Mr. SMITH of New Jersey. Mr. Speaker, this month marks 20 years since the start of the tragic conflict in Bosnia-Herzegovina. In remembrance, 11,541 red chairs lined the main street of Sarajevo during the first week of April, one for every man, woman and child killed in the beautiful Bosnian capital of Sarajevo when it was a city under siege by militant Serb forces in the surrounding suburbs and hillsides.
Like the memorial in Srebrenica commemorating the genocide three years later in which 8,000 people, mostly men and boys, were slaughtered by forces under the same overall command, the chairs were a sober reminder of how horrific and senseless the violence in Bosnia truly was. They are also a reminder of the international community's complicity in these crimes by its own inaction, when it had the means to intervene and save lives.
The result of the delayed response to aggression against Bosnia plagues the people of that country today. The realities of the conflict, including the ethnic cleansing, were accommodated by compromises in the Dayton Agreement needed to restore peace. While necessary then, today these compromises have allowed political leaders like Milorad Dodik in the entity of Republika Srpska to block at will progress on reforms needed for the county's stability, prosperity and integration. While I welcome positive developments which have taken place in Bosnia in recent months, above all the formation of a new government, it remains disappointing that movement forward is so painfully slow. The people of Bosnia, regardless of their ethnicity, certainly deserve better.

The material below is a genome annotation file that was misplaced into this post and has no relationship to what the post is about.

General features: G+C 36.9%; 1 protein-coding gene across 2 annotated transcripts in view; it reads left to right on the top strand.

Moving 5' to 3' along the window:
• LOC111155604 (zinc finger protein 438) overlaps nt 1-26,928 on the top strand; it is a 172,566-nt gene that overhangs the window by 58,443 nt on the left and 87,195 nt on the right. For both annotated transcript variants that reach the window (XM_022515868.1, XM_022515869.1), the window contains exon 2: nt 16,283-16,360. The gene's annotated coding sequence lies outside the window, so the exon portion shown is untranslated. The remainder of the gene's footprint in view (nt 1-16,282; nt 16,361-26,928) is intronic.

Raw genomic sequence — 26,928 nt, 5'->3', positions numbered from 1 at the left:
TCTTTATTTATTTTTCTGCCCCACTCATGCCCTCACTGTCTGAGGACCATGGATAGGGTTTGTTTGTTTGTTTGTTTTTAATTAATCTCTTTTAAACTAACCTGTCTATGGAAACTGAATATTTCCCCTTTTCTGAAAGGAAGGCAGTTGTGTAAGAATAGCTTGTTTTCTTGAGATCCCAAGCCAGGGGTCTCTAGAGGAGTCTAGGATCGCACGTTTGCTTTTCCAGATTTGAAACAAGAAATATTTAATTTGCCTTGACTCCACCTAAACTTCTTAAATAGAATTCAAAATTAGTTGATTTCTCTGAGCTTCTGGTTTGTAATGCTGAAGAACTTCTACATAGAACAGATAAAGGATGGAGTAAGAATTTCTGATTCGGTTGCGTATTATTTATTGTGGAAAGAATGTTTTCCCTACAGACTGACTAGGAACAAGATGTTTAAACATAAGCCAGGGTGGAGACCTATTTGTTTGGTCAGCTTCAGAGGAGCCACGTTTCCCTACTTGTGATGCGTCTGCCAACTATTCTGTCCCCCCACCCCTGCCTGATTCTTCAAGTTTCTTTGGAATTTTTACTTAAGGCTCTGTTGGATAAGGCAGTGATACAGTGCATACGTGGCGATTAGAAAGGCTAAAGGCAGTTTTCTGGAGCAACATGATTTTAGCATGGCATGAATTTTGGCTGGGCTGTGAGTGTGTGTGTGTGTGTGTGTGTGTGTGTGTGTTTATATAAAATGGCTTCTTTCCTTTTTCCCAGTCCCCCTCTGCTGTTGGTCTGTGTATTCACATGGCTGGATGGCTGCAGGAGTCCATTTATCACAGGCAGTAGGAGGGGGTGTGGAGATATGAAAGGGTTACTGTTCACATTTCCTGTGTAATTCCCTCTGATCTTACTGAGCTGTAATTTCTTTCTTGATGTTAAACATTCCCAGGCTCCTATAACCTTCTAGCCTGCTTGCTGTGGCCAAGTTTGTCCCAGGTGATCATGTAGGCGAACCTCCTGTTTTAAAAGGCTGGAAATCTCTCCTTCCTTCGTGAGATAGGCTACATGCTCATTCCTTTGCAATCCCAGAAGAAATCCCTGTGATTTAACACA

Today those responsible for war crimes, crimes against humanity and genocide continue to be prosecuted at the International Criminal Tribunal for the former Yugoslavia, located in The Hague, or in the war crimes courts of the countries concerned. This effort is important and warrants international support until the last crime is prosecuted.
Justice alone, however, cannot bring closure to Bosnia's war victims. That is why I introduced a few weeks ago H.R. 4344, which among other actions supports the work of the International Commission for Missing Persons in locating and identifying persons missing as a result of conflicts and supporting the investigation of genocide and mass atrocities. It is also why I now repeat my call made last year for a permanent memorial to be established at the site of the Omarska concentration camp in northeastern Bosnia, so that the survivors of the crimes associated with the ethnic cleansing of that region of the country may also have a place to remember those lost. Such memorials also serve as bulwarks against forces which try to excuse, minimize and even deny the crimes that took place.
As Chairman or Co-Chairman of the Helsinki Commission for most of the 20 years since the Bosnian conflict erupted, I have chaired dozens of hearings and introduced numerous pieces of legislation which have helped to document the atrocities, shape policy responses, and assist in post-conflict recovery. I have also visited the country on numerous occasions. I can assure the people of Bosnia that I and my colleagues on the Helsinki Commission will continue to work for their human rights and the democratic, prosperous future they deserve.